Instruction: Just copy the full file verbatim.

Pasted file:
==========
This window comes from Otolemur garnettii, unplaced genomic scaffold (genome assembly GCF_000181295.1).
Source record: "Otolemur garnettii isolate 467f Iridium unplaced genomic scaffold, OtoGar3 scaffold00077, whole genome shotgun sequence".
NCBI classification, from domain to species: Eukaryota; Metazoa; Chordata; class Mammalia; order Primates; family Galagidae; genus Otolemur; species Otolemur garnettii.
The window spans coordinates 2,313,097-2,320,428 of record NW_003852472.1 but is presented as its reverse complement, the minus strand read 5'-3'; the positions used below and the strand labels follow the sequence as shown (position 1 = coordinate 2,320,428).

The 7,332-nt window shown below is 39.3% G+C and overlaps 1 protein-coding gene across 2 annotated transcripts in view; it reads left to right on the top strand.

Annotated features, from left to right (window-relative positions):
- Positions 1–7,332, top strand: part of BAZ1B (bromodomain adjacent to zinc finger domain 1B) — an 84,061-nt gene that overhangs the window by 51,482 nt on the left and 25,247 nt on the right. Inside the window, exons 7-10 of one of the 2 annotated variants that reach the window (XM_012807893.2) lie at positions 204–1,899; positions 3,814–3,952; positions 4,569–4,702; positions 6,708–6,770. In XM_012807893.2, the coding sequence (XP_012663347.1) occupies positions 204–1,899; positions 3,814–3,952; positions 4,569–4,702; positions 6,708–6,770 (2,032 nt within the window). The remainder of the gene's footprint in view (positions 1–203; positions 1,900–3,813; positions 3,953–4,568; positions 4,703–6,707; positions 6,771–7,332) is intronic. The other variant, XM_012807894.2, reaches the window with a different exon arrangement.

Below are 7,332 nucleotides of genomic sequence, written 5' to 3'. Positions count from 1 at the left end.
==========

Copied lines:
This window comes from Otolemur garnettii, unplaced genomic scaffold (genome assembly GCF_000181295.1).
Source record: "Otolemur garnettii isolate 467f Iridium unplaced genomic scaffold, OtoGar3 scaffold00077, whole genome shotgun sequence".
NCBI classification, from domain to species: Eukaryota; Metazoa; Chordata; class Mammalia; order Primates; family Galagidae; genus Otolemur; species Otolemur garnettii.
The window spans coordinates 2,313,097-2,320,428 of record NW_003852472.1 but is presented as its reverse complement, the minus strand read 5'-3'; the positions used below and the strand labels follow the sequence as shown (position 1 = coordinate 2,320,428).

The 7,332-nt window shown below is 39.3% G+C and overlaps 1 protein-coding gene across 2 annotated transcripts in view; it reads left to right on the top strand.

Annotated features, from left to right (window-relative positions):
- Positions 1–7,332, top strand: part of BAZ1B (bromodomain adjacent to zinc finger domain 1B) — an 84,061-nt gene that overhangs the window by 51,482 nt on the left and 25,247 nt on the right. Inside the window, exons 7-10 of one of the 2 annotated variants that reach the window (XM_012807893.2) lie at positions 204–1,899; positions 3,814–3,952; positions 4,569–4,702; positions 6,708–6,770. In XM_012807893.2, the coding sequence (XP_012663347.1) occupies positions 204–1,899; positions 3,814–3,952; positions 4,569–4,702; positions 6,708–6,770 (2,032 nt within the window). The remainder of the gene's footprint in view (positions 1–203; positions 1,900–3,813; positions 3,953–4,568; positions 4,703–6,707; positions 6,771–7,332) is intronic. The other variant, XM_012807894.2, reaches the window with a different exon arrangement.

Below are 7,332 nucleotides of genomic sequence, written 5' to 3'. Positions count from 1 at the left end.